How do you report sexual harassment in the workplace?

Sexual harassment in the workplace is unlawful. If you are being sexually harassed, it is important to report the harassment to your employer. Most public and large employers have written policies which define sexual harassment and advise how to report sexual harassment and who to report it to. If there is such a policy, you should try to follow the policy. How to report the harassment depends on the type of employer, the type of harassment and the person who is doing the harassing.
In most large organizations, there is a Human Resources Department. This is usually the designated place to report sexual harassment. Reports should always be made in writing and you should keep a copy. When complaints are made in writing, there is proof of the complaint. If you only make a verbal complaint and maintain no record, the employer may later deny that you complained. If you decide to complain verbally, it is legal in New Jersey to record the conversation, so long as all other participants in the conversation are in New Jersey or in a state where recording without the other party’s consent is permitted. You can also record the harasser in order to have evidence, since the harasser will usually deny the accusations.

Written complaints by e-mail are best because they are provable. If you send a letter, make sure there is proof of delivery. This can be done by certified mail or by a courier service such as Federal Express. We do not recommend text messages. Even though they are in writing, they are less formal and sometimes difficult to document.

Complaints of sexual harassment should not be anonymous. If you want to be protected by the law, you must identify yourself and the harasser so that action can be taken to correct or eliminate the problem. It is understandable to be concerned that the employer or the harasser will be angry at you for complaining. But it is your legal right to work in a harassment-free environment, and the law protects you by punishing employers who retaliate against employees who complain.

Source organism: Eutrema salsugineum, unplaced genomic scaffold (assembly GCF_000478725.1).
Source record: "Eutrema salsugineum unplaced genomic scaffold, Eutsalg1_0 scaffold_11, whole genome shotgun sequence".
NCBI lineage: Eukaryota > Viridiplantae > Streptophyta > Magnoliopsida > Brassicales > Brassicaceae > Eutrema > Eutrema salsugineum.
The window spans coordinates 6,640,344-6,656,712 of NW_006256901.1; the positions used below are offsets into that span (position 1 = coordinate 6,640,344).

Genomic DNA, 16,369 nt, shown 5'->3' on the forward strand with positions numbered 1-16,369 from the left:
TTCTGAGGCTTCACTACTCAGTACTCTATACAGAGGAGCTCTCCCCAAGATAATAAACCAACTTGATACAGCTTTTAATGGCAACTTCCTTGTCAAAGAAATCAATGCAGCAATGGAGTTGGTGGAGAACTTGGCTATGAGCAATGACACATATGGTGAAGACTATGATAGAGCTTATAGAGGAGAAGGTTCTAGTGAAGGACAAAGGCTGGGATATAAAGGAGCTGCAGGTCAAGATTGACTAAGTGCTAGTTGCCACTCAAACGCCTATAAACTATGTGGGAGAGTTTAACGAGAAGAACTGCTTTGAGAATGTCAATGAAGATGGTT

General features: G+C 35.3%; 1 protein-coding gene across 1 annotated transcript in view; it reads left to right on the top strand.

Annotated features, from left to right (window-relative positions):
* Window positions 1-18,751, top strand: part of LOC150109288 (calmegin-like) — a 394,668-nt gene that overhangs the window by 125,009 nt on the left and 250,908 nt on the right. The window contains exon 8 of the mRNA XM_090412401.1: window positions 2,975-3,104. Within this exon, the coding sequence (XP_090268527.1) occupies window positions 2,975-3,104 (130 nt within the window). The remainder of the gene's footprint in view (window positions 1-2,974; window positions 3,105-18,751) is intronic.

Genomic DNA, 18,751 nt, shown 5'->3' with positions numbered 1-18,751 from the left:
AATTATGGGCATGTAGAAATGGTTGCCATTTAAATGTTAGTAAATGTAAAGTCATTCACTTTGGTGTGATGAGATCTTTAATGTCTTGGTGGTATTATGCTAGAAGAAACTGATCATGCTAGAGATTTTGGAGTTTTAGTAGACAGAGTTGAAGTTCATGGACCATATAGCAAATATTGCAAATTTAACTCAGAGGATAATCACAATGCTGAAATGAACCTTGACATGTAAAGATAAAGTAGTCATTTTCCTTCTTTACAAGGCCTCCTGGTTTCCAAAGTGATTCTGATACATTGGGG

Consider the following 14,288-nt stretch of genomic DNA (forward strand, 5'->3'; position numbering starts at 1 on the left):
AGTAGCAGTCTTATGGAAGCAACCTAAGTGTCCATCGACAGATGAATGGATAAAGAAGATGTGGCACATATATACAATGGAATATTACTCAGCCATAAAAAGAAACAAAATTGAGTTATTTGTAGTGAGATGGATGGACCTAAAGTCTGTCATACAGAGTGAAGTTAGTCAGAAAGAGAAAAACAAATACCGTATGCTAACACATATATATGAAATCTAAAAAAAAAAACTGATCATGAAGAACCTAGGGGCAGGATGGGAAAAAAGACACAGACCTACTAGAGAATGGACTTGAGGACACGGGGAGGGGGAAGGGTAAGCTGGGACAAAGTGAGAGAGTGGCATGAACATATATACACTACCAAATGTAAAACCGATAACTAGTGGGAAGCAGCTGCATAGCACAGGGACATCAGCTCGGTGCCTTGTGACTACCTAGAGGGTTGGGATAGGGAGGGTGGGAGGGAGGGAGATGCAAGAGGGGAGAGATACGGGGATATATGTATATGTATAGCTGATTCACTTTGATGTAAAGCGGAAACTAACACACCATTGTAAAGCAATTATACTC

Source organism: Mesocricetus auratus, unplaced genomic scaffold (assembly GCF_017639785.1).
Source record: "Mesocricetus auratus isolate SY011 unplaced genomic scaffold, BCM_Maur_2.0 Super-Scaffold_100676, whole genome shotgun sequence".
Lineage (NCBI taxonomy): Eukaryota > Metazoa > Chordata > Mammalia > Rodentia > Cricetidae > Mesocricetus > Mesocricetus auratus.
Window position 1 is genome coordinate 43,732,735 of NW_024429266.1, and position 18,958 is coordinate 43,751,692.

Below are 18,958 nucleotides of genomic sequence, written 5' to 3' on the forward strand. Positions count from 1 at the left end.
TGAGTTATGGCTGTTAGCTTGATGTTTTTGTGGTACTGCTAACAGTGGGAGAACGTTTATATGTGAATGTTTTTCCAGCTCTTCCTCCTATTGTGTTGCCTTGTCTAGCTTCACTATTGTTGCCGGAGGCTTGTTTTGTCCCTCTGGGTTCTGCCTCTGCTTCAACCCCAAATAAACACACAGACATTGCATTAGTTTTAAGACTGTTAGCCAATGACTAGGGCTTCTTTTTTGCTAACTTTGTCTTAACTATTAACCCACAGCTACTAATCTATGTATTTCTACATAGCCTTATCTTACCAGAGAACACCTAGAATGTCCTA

In small organizations, reporting can be more complicated. Sometimes it is the boss or a family member of the boss who is the harasser. Nevertheless, you are legally protected from sexual harassment in the workplace, and in a small business with no human resources department, there is often little choice but to complain directly to the owner and demand that the harassment stop.

Sexual harassment comes in many forms. If the harasser is inappropriately touching you or sexually assaulting you, this should be reported to the police, as it is a criminal act. Unwanted advances and sexual comments and innuendos should be reported to HR or your superiors. Obscene photographs and e-mails (yes, sometimes harassers are that stupid) should be saved as evidence and turned over as part of your complaint. It may be embarrassing, but you may not have protection under the law if you do not properly complain.

If you are being harassed by the owner, manager or your direct supervisor, the employer is responsible for damages caused by the sexual harassment. If you are being sexually harassed by a co-worker or subordinate, the employer does not have any responsibility unless and until you complain. Once you complain, the employer has a legal responsibility to take prompt remedial action to prevent further acts of harassment. If the harassment continues, report it again.

The most important thing to remember if you are being sexually harassed is: Never Quit.

If the harassment continues despite your complaints, contact an attorney. In those types of situations, there are numerous actions we can take, including becoming directly involved with the employer and their attorneys. We can help stop the harassment or negotiate a fair severance package so that you can leave with dignity and some money in your pocket. We can also advise you as to whether you can take legal action to protect yourself and be compensated for what has happened to you.

Sexual harassment is unlawful and there is no reason to allow it and endure it. You are protected by law from both harassment and retaliation. If you are experiencing a problem, please call us for a free initial telephone consultation.

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    DISCLAIMER: The information you obtain at this site is not, nor is it intended to be, legal advice. You should consult an attorney for individual advice regarding your own situation. The use of the Internet for communications with Schorr & Associates, P.C. will not establish an attorney-client relationship and messages containing confidential or time-sensitive information should not be sent.


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